Mao, thus demonstrated to the world that China was the actual leader of Asia and India merely a paper tiger, good for holding conferences but incapable of defending a small country in its vicinity. He also understood strategic importance of Tibet, which provided the base in Himalayas, from where a large part of Asia could be engulfed in its sphere of influence.

Despite invasion of Tibet, New Delhi did not understand the significance of the Chinese communists growing up as a military organization, unlike other communist movements. Their core competency lay in the PLA and the military virtues that were promoted in its cadres. If China today dares to claim Arunachal and piece of Sikkim, it is primarily based on its military prowess. On the other hand, the fine Indian military machine built by the British continues to be degraded and demoralized by the day by the babus of the Ministry of Defense and our civilian leadership. You’ve heard the phrase - axing the branch one sits on.

In matters of warfare, the Chinese leaders, unfailingly, go back to the teachings of Sun Tzu. Mao in particular was highly influenced by him. Sun Tzu had exhorted: “To fight and conquer in all your battles is not supreme excellence; supreme excellence consists in breaking the enemy’s resistance without fighting.” Hence, the Chinese patronage of Pakistan — a most willing proxy. Most alarmingly, nuclear weapons and missile technology were transferred to countervail and further boost its hatred against India. Of course, we all know how preoccupied Pakistan has kept our national security managers and resources, while Chinese developed a free run in Asia.

Simultaneously, Maoists in Nepal supported clandestinely by the Chinese are in cahoots with the Indian Maoists who now almost control up to 40 percent of India’s territory. If you think that’s not smart enough for warriors of Sun Tzu, then have a hard a look at the borders from North to East - Nepal, Pakistan, Bangladesh, Myanmar are under the spell of Beijing, shrinking India’s influence in its own vicinity. And don’t forget it is all without recourse to war. It is a matter of time before the Chinese are well entrenched in Bhutan and Sri Lanka too.

China, over a period of time, has cleverly managed to deploy two authoritarian streams of threats against India to break its will and the territorial integrity. Foremost is the Communist threat that originates from Beijing and the second is the Islamic fundamentalist threat from its proxies. Besides these two, there are other threats like Nepal Maoists or getting the Indo-US Nuclear deal blocked by their comrades in India. Today, for China to threaten Arunachal Pradesh and demand a slice of Sikkim after assured of its vice-like grip on India is a natural progression while New Delhi merrily slumbers.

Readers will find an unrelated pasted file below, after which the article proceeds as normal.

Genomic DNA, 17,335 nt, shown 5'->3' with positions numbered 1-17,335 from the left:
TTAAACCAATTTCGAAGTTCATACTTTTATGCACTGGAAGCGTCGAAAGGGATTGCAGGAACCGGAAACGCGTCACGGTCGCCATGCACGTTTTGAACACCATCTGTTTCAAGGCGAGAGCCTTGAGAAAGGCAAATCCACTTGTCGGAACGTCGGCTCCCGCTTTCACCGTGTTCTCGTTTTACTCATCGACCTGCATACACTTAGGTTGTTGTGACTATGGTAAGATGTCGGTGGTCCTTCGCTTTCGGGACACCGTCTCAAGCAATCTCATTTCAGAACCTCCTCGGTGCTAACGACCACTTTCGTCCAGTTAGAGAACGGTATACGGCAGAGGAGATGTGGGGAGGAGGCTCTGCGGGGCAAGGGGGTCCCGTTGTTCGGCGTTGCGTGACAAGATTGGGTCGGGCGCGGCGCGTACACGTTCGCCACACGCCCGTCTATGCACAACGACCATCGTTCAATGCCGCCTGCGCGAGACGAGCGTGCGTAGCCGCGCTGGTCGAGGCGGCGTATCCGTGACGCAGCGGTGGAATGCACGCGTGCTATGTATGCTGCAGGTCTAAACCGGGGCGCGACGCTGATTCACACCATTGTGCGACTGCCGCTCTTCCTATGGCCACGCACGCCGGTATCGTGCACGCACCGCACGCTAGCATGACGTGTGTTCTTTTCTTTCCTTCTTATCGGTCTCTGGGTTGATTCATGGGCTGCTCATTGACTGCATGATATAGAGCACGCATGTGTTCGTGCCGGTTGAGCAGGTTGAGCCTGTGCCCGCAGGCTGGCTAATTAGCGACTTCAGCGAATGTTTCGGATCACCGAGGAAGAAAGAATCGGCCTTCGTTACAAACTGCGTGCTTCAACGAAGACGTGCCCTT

In 1999 the Dalai Lama in hindsight admitted, “When Tibet was free, we took our freedom for granted…In former times Tibetans were a war-like nation whose influence spread far and wide. With the advent of Buddhism our military prowess declined…” The Dalai Lama could easily have said the same for India.

Pacifist philosophies are prescribed for the individual’s soul. They are fatal for nation’s security.

Continued to “Uncle Sam Has Many Faces”

4-Jan-2014
More by :  H.N. Bali
 
Views: 583
Article Comment My comment is to highlight the use of nation as an entity.

The named entity is that of nation state, for example, India or China. This is assumed as real as an individual, though comprised of a population, to assume an anthropomorphic form of head and body, with a life of centuries, even millennia, with a distinct corporate form of territory whose borders on occasion are extended conceptually, thus indicating the conceptual nature of the grasp of territory grounded in the form of the land. China and India, or any other nation states, become the real dramatic personae in an ongoing historical saga, where each is said to compete as would named individuals.

It’s as though India or China are indeed endowed with a spirit that permeates their territorially enclosed inhabitants to identify each of them and all of them as acting as one body and mind. The author might deny the implication of the world scene being about the ambitions of spirits of nations as the driving force. Or in what perspective spirits should be so motivated. Though India and China are said to plan and scheme, it is a literary device only. Typically, the spirit eludes human analysis, is considered unreal. Its power over what is corporeal, even speaking for it, is denied because when one looks at where it should be it is nothing but territory and people.
rdashby
01/04/2014